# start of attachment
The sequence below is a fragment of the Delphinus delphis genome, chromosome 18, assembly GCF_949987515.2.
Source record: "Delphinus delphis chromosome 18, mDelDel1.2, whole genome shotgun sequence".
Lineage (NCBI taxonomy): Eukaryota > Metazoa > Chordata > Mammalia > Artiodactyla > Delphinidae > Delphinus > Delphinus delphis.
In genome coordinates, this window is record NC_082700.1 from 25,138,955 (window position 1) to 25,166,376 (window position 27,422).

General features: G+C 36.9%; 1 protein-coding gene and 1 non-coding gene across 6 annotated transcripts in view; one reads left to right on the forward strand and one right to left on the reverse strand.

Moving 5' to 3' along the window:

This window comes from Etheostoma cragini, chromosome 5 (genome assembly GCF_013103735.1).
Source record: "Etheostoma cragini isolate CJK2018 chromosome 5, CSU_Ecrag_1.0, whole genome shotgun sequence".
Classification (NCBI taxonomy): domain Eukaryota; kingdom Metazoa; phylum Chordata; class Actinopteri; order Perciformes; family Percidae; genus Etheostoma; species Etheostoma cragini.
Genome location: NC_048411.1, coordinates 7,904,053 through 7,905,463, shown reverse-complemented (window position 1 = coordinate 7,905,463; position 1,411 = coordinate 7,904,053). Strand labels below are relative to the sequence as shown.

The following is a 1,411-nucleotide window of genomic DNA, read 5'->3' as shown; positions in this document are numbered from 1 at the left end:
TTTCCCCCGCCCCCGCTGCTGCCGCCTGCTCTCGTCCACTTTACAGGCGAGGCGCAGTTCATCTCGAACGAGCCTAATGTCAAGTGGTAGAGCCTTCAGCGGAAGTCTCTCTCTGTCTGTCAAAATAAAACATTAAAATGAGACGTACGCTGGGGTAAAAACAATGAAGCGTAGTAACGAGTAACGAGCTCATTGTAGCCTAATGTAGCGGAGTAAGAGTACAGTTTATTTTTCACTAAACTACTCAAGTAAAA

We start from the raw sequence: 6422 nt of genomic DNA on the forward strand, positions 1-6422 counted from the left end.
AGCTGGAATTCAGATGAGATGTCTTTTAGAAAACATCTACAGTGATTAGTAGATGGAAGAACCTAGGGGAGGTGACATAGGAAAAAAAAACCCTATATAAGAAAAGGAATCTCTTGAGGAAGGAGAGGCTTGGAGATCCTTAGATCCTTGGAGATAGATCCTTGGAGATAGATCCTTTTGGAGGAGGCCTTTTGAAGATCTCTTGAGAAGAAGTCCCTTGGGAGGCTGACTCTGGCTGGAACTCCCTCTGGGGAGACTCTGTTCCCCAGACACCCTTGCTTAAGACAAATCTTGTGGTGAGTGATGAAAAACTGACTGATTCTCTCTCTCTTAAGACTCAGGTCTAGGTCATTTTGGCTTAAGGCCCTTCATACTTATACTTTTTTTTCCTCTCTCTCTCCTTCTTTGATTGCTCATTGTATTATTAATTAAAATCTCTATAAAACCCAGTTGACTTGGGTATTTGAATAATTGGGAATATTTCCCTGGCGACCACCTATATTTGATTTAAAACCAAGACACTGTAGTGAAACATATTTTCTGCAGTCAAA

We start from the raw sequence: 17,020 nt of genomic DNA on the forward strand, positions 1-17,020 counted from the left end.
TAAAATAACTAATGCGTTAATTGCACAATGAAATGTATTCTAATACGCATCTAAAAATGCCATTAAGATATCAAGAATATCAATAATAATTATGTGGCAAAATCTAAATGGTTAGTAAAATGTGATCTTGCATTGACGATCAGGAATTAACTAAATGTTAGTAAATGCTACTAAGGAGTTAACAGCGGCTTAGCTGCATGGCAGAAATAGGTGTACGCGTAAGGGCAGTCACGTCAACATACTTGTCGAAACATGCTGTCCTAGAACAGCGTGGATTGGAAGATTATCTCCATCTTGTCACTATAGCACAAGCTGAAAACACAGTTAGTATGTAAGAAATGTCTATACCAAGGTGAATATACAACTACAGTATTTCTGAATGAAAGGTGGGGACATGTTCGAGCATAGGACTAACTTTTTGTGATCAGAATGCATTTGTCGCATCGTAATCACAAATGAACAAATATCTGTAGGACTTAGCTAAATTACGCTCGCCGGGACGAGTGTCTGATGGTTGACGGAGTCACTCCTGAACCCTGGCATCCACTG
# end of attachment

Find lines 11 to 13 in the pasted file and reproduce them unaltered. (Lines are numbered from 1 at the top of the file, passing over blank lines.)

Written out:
The following is a 1,411-nucleotide window of genomic DNA, read 5'->3' as shown; positions in this document are numbered from 1 at the left end:
TTTCCCCCGCCCCCGCTGCTGCCGCCTGCTCTCGTCCACTTTACAGGCGAGGCGCAGTTCATCTCGAACGAGCCTAATGTCAAGTGGTAGAGCCTTCAGCGGAAGTCTCTCTCTGTCTGTCAAAATAAAACATTAAAATGAGACGTACGCTGGGGTAAAAACAATGAAGCGTAGTAACGAGTAACGAGCTCATTGTAGCCTAATGTAGCGGAGTAAGAGTACAGTTTATTTTTCACTAAACTACTCAAGTAAAA

We start from the raw sequence: 6422 nt of genomic DNA on the forward strand, positions 1-6422 counted from the left end.